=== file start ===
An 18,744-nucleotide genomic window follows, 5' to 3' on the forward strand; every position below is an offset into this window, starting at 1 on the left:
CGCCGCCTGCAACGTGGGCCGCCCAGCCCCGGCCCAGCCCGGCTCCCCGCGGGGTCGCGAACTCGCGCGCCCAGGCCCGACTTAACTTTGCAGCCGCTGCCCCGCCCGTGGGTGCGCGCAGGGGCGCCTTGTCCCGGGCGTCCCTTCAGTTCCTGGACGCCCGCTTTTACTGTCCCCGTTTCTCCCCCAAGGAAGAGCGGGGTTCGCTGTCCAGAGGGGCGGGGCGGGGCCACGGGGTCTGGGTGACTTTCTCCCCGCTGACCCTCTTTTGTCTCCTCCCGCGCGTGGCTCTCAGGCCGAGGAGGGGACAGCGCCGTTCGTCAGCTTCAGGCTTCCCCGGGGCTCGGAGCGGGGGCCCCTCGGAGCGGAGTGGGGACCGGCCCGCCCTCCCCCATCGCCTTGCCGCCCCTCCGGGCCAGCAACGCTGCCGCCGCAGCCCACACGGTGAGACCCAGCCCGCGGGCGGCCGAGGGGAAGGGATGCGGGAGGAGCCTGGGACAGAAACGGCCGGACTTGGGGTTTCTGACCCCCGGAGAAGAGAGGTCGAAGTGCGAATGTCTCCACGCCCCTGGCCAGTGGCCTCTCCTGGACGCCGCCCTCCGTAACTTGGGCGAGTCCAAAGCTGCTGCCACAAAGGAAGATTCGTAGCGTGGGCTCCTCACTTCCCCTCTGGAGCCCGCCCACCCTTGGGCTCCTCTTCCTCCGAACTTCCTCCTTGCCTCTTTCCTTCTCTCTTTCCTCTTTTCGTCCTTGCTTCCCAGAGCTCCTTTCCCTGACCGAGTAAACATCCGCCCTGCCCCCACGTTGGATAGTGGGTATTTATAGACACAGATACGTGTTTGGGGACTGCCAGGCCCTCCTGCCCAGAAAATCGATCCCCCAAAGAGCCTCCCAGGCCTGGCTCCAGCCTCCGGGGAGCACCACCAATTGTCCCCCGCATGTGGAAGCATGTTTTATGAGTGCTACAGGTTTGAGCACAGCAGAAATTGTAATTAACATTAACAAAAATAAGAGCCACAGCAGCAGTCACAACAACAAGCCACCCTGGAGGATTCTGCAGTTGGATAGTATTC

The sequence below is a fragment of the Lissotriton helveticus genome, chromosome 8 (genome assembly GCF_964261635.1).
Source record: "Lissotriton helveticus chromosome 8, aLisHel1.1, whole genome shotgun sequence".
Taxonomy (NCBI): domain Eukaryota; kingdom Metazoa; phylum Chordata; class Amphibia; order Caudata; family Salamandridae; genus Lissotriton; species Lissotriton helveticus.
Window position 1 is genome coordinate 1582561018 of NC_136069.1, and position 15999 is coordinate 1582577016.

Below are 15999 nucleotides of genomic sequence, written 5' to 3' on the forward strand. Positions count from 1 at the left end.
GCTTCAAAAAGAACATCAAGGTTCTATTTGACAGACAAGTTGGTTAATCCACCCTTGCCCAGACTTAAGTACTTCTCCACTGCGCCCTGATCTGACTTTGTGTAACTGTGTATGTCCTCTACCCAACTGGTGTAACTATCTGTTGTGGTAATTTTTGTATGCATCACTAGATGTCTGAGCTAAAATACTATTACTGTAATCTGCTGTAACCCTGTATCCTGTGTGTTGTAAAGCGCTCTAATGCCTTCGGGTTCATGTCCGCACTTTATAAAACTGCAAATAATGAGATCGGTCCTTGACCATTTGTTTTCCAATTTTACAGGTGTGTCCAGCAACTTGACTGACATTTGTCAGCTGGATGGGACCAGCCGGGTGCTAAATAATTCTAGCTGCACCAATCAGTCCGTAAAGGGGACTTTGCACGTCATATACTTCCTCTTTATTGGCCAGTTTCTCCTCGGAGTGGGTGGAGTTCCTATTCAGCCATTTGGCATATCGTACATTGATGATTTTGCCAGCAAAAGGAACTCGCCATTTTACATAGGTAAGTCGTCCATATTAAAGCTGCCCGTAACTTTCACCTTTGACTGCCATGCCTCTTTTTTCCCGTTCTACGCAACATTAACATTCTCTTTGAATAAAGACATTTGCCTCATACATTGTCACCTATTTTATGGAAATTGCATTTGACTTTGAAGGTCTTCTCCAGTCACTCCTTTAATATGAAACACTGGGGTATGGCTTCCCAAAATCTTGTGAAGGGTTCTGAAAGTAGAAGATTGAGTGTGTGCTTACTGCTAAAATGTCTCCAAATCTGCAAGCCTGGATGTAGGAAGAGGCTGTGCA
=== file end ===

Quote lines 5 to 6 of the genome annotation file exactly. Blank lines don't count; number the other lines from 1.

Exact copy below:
Taxonomy (NCBI): domain Eukaryota; kingdom Metazoa; phylum Chordata; class Amphibia; order Caudata; family Salamandridae; genus Lissotriton; species Lissotriton helveticus.
Window position 1 is genome coordinate 1582561018 of NC_136069.1, and position 15999 is coordinate 1582577016.